Bible reading

Survey: Americans Say Bible is Helpful, but Don’t Read It

on April 27, 2017

The vast majority of Americans appreciate Christian Scriptures enough to own a Bible, but according to a new survey the Good Book is collecting dust on most household bookshelves.

Over half of Americans have read little or none of the Bible, according to findings released Tuesday (April 26) by LifeWay Research.

“Most Americans don’t know first-hand the overall story of the Bible—because they rarely pick it up,” said Scott McConnell, executive director of LifeWay Research. “Even among worship attendees less than half read the Bible daily. The only time most Americans hear from the Bible is when someone else is reading it.”

Only 11 percent of survey respondents said they have read all of the Bible. Even less (9 percent) have read all of the Bible multiple times.


The survey points out those who hold evangelical beliefs are more likely (49 percent) to read a little bit of the Bible each day than those without evangelical beliefs (16 percent). Moreover, 39 percent of respondents who attend church services at least once a month are more likely to read a few Scripture verses each day.

Of those Americans who said they do read the Bible, the survey found:

  • 22 percent read a few passages each day
  • 30 percent look up passages on a need-to-know basis
  • 19 percent reread their favorite passages
  • 17 percent flip open to Bible and read random passages
  • 27 percent read passages recommended by others
  • 16 percent look up passages to help others

Despite fears of Western secularization, the survey found most Americans hold a positive view of the Bible. Some 37 percent see the Bible as a helpful source of encouragement in present situations while 52 percent appreciate it as a good source for moral guidelines.


So why aren’t more Americans reading the Bible regularly?

Among the number of reasons given for not reading the Bible, by far and away the most common cause given by respondents (27 percent) was a lack of priority in their life. For 15 percent of respondents, busy schedules simply prevent Bible reading. Also among the reasons given was 13 percent said “they’ve read it enough” and 9 percent said “they don’t read books.”

“Scripture describes itself as ‘living and effective,’ according to the book of Hebrews,” McConnell said. “Those who have a habit of reading through the Bible a little each day say they have experienced this helpful, life-changing quality. Those who approach the book differently tend to say the Bible is positive but much less personal.”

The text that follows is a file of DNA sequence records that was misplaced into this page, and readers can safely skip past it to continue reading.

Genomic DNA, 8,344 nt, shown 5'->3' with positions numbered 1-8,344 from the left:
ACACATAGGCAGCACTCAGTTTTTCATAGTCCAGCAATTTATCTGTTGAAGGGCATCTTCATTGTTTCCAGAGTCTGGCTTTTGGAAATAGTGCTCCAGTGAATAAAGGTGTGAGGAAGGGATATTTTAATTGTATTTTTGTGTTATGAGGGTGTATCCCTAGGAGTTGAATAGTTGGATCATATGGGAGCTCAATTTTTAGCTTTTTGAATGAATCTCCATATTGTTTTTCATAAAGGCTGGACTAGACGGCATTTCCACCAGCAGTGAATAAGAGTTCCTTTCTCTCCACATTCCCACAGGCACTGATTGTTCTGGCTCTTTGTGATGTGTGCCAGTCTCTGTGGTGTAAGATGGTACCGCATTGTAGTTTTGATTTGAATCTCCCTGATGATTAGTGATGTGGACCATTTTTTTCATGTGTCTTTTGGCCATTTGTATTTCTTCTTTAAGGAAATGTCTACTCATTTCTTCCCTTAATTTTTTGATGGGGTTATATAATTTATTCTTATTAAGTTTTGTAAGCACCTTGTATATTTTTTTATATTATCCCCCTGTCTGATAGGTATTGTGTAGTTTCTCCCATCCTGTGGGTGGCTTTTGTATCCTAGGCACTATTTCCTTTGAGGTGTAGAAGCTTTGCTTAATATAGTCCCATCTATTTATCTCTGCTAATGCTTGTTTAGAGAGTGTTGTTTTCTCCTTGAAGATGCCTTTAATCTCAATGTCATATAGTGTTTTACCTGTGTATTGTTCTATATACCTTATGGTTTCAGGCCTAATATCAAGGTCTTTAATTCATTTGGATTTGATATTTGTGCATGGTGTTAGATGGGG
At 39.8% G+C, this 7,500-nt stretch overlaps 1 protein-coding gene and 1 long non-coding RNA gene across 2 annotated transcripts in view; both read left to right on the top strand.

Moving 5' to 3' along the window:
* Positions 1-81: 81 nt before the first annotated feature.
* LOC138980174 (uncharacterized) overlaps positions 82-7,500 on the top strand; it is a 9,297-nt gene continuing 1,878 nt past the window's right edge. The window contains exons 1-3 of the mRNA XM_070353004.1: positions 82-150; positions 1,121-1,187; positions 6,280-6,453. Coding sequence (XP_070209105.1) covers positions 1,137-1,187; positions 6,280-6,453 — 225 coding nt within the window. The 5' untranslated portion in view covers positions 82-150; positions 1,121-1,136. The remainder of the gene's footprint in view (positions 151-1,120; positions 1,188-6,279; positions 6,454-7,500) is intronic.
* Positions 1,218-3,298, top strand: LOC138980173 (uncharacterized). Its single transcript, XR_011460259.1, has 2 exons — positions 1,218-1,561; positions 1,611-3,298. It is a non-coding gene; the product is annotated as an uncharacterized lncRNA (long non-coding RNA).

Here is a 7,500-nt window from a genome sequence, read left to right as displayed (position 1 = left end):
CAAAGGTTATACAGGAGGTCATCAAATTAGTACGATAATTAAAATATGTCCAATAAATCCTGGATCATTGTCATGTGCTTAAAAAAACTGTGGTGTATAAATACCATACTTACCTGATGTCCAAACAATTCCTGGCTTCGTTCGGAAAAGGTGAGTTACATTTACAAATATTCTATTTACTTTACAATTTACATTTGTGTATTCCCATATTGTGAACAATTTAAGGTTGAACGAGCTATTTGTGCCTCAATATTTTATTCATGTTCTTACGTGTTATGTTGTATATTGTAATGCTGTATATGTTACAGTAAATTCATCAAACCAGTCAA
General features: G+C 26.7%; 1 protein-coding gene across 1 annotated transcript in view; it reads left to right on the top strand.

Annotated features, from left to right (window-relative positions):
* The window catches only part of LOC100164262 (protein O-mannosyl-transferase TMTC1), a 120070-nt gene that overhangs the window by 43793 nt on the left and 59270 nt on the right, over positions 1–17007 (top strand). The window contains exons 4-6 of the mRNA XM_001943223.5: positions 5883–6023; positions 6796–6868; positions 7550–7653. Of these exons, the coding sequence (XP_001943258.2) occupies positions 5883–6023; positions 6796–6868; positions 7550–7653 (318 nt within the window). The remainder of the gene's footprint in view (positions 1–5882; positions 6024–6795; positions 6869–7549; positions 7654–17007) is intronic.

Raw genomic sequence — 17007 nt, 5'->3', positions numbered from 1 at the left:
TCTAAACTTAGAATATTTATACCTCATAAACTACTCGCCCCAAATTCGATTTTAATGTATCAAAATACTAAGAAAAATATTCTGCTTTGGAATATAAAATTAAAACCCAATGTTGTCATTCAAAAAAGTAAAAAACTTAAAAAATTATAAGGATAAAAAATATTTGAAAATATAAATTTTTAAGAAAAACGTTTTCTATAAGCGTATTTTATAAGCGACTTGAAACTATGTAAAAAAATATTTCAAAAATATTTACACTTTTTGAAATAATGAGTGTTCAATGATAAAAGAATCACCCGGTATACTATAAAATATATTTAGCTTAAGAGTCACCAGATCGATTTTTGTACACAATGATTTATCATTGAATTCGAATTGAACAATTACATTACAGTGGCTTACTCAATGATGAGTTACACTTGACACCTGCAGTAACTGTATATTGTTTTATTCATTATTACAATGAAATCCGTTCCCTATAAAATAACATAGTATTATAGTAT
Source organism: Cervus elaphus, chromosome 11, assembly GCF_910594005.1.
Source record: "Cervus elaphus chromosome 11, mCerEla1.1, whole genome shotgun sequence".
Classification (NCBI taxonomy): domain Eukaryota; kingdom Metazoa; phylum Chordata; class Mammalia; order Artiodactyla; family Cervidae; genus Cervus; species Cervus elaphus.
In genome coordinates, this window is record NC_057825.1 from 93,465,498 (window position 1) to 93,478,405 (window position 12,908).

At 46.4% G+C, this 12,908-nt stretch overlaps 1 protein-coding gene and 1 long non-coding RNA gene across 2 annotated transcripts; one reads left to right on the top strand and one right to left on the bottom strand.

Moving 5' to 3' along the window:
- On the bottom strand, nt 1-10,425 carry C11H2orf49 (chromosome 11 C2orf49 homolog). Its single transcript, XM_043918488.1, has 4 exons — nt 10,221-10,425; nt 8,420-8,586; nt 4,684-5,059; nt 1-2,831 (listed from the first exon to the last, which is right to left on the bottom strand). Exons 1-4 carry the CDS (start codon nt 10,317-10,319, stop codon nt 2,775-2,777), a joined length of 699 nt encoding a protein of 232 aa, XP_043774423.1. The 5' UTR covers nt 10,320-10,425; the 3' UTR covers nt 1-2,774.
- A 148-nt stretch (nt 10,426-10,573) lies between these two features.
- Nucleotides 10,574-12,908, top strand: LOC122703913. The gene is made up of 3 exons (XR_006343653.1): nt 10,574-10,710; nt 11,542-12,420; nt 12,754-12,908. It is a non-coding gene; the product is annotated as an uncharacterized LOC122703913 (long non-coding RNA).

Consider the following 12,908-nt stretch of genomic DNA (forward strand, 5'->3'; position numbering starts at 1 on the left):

1. Comment by Xerxesfire on April 27, 2017 at 10:15 pm

    Sadly, too many Christians are Biblically illiterate. Ironically, the Bible talks about the “great falling away” in the end times of which I believe we may already be living in now. Not reading the Bible certainly will help the Enemy in this regard.

  2. Comment by Pete on October 25, 2017 at 11:10 pm

    The great falling away? Even the writers knew a time would come when people discover their book is B.S!

    You worship a damn blood cult. Knock it off.

  3. Comment by Byrom on April 29, 2017 at 12:45 pm

    I have gotten back into reading the Bible, on my own and as a member of several groups doing Bible studies. I have been through the entire Bible at least once, but had forgotten particularly parts of the Old Testament. But probably what bothers the most is the number of Bibles, in several translations, I own. I think about fellow believers in Jesus Christ around the world who don’t even have one Bible. We in the United States are so blessed with our easy access to Bibles, which we too often take for granted.

  4. Comment by Glen Kissel on April 29, 2017 at 9:26 pm

    I’m reading my Bible.

  5. Comment by Lifechanging on September 14, 2017 at 8:20 pm

    I finished reading the Bible for the first time a few months ago. It took me less than a year reading at least a bit almost everyday. I have started on round 2 with a different translation. At 28 I wish I had read it sooner.

    I’m not a bit surprised most Christians haven’t read it. Without the label of Christian you would never be able to guess these people have any connection to the Bible. What I’ve experienced at churches and living in one of many bible belts in the US and what I read in the Bible is as different as night and day.

    I wish I could say something to encourage people to just pick it up and try, but with multiple Bibles in the average home… It’s clear God’s word has been willfully rejected. Which is just sad, as an avid reader this is easily my new favorite book.

    More people might read the actual word of God if they spent less time glad handing at churches that only serve to drive more folks away from Christ. Of course, if people read the Bible at home for free there would be less money lining the pockets of the church.

  6. Comment by LG on November 27, 2017 at 4:38 am

    Are we not living epistles read of all men. Aren’t we called to make disciples. Pray for those who have the gift of teaching and exhortation to encourage Bible reading and more importantly Bible study.

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